Yangon Visit in April 2007 by Guo Qiao Hong and Ben Van Rooy

Update:18 Apr 2007

Getting to Myanmar, formerly known as Burma is easy. One can fly cheaply to Bangkok from which you can take Thai Airways or Myanmar Airways to fly into Yangon or Rangoon as many locals still would like it to be named. My lovely travel companion had told me a lot about the place, but as they say ¡®seeing is believing¡¯.

 Yangon is by and large untouched by any large scale redevelopment and is able to show how we as westerners and perhaps most people in the world would prefer to see real Asia. Naturally, it is the people that make that kind of thing happen or not but one can only be thankful that it has not happened in Yangon just yet . Qiao Hong had told me about the kindness and the frien dliness of the people, often beyond what we can expect in Xiamen even though we are already spoiled by them too. It is obvious that these folk are celebrating life in a way we used to do a very long time ago. As a child I remember very well how we were taught to know how to behave and to be nice to each other at all times. We have been here only a very short time but we have not seen anything that you could construe as poor attitude or violence or behaviour. There are no beggars walking the street and everybody has plenty of food to eat. Talking about food!!!? Of course, Xiamenese food and in particular Li Jiang Hong Restaurant serves up about the best you can buy in Xiamen but you have to come to Myanmar to taste the many fantastic dishes and combinations hitherto unheard off.

There is no doubt that Myanmar is one of the most successful countries that can boast about race relationships with ethnic groups. Besides their own incredibly many different ethnic population of around 55 million which is spread up and down the country, they have accepted freely and unreservedly the many groups of folk from their neigbouring countries including China with an astonishing amount of Fujian and Guangdong people that settled here many years ago. India makes up another large group of the Myanmar population. Little surprise than that ¡°China Town¡± is a must see. It is pure and unspoiled and it would be poor taste by those that want to change its mystique as has happened in other Asian countries. The hustle and bustle and its obvious brisk trading is giving a rich ambiance to the city that is difficult to replace.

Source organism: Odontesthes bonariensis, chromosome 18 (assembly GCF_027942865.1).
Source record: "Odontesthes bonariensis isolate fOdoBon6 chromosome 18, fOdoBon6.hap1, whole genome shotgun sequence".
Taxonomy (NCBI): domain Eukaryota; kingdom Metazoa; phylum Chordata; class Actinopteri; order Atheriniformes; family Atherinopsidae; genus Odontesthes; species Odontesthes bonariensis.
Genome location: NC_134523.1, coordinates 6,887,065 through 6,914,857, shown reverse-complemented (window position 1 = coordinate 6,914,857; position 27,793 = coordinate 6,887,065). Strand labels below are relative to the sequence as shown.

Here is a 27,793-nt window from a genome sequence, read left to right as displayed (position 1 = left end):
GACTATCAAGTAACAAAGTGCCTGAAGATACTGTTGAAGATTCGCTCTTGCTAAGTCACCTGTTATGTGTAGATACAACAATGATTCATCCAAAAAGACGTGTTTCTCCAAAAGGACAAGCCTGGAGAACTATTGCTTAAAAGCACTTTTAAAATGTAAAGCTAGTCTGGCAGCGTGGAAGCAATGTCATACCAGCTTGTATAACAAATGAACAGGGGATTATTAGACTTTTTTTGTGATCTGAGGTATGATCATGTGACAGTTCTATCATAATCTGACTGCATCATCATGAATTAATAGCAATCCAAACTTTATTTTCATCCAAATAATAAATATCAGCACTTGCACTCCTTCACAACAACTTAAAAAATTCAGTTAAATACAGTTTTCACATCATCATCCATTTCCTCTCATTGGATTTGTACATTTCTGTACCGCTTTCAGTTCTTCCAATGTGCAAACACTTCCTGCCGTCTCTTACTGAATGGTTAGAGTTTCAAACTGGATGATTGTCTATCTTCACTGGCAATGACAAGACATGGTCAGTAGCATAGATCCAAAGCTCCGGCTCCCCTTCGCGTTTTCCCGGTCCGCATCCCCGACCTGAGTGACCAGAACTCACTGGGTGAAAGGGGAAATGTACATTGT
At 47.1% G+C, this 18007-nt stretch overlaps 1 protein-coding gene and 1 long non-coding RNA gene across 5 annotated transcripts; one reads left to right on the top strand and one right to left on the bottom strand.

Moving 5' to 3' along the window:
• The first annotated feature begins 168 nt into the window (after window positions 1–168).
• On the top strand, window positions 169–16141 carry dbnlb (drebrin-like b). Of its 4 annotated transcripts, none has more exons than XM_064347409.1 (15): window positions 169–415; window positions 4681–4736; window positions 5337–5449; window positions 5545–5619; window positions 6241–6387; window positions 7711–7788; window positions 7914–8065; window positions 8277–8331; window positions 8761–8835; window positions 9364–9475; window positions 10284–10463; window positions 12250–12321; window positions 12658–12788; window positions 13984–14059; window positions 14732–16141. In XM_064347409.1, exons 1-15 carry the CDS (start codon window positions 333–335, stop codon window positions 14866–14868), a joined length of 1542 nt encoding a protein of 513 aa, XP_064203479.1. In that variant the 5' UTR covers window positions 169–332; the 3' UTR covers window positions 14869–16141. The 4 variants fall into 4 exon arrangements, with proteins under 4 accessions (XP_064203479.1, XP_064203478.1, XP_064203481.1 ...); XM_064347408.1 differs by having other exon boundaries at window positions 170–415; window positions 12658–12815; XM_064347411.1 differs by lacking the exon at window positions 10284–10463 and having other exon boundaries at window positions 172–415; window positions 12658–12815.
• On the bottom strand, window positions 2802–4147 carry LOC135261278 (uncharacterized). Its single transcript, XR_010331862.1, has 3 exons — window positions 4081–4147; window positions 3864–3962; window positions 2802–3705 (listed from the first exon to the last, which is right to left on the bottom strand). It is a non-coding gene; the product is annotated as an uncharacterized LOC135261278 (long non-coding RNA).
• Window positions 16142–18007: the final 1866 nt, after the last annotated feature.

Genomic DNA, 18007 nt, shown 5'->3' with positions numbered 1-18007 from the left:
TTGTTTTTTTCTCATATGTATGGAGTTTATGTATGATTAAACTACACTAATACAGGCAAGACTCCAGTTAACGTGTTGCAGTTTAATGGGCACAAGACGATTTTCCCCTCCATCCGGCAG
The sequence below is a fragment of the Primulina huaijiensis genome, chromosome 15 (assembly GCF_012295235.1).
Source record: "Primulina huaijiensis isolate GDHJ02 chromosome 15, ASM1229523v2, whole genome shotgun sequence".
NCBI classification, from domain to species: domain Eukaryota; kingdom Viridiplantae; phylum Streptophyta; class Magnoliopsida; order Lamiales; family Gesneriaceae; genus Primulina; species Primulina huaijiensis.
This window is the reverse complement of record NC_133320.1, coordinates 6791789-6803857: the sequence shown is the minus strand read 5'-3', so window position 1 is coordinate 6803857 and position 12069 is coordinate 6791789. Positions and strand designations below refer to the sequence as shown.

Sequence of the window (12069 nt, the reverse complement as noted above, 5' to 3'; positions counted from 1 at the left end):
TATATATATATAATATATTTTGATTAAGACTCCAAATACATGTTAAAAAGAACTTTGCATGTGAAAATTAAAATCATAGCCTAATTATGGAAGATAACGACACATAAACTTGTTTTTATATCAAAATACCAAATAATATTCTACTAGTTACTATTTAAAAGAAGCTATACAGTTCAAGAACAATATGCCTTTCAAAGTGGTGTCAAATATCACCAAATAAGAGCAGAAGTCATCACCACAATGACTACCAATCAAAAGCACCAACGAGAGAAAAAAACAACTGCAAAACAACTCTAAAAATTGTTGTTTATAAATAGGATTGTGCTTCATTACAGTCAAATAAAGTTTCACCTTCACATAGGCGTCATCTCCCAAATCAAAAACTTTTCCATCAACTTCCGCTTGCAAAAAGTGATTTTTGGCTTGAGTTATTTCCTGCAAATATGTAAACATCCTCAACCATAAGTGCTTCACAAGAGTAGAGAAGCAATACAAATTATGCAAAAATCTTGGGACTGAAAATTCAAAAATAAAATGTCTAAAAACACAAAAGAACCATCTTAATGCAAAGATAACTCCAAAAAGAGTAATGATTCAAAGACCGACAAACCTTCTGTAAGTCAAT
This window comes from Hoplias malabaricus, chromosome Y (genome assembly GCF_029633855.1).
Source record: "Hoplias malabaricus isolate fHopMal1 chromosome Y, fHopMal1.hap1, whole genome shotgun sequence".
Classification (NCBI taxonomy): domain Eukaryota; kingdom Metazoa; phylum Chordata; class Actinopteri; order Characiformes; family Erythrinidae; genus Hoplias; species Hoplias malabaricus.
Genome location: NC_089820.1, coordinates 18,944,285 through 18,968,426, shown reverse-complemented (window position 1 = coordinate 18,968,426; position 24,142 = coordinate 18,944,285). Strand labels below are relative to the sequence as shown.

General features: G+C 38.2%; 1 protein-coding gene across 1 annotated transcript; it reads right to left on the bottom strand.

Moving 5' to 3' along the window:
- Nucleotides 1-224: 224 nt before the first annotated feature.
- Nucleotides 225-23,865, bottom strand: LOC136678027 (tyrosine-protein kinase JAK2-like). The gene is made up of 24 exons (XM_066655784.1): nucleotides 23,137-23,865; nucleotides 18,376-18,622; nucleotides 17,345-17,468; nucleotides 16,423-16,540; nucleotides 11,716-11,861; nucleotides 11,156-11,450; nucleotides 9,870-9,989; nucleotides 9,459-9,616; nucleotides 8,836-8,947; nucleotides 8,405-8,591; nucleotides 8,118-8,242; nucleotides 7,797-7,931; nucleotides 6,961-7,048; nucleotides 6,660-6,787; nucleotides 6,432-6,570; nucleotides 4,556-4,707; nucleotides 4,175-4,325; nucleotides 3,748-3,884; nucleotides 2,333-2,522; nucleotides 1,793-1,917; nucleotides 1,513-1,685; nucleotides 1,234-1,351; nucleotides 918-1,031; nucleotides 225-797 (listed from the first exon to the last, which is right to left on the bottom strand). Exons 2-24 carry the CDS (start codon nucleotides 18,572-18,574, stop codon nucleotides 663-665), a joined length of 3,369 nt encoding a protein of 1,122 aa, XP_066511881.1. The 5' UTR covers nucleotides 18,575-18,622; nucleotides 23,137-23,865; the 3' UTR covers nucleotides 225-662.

Although it is clear to see that there is a considerable gap between rich and poor, most people we have spoken to seem happy with their lot. A good percentage of that happiness is probably due to a strong belief in Buddhism. Whereas the western world, including myself, and many of my esteemed Chinese friends, have little in common with religion these days, it is refreshing to see how a nation can work very well with their God. Brought up as a Catholic you cannot simply forget the teachings of ¡°that book¡± which becomes a guide for life if you want but many don¡¯t even see the book at all.

Wherever you go, there is a certain pride and confidence in the people of Yangon. Service at restaurants and hotels is superb and staff, often mostly male, are very well trained in their duties. Many buildings are in need of a ¡®lick of paint¡¯ but the quality of finishing is evident everywhere and it will take little to refurbish these most beautiful architecturally important buildings. In furniture and interiors one can only marvel at the design and finishing qualities that are equal or better than anywhere you see.
Throughout Yangon and even well outside it, the Shwedagon Pagoda is a central focal point and a compulsory visit is required. Just as soon you come close, you can sense the serenity of the place and you become spellbound by its splendour. Many things and statues have a particular meaning and it is therefore best to have someone knowledgeable to explain.
Besides its strong focus to herald Buddhism by the many buildings and statues, the city virtually is littered with parks, reserves and lakes that give the area a very welcoming feel to it. The flowering trees and bougainvillea are all over town and hillside showing great colour contrast.

We recommend all and sundry to make a tour to this wonderful place. It certainly won¡¯t be long before we return.

By Guo Qiao Hong and Ben Van Rooy  

From the Editor

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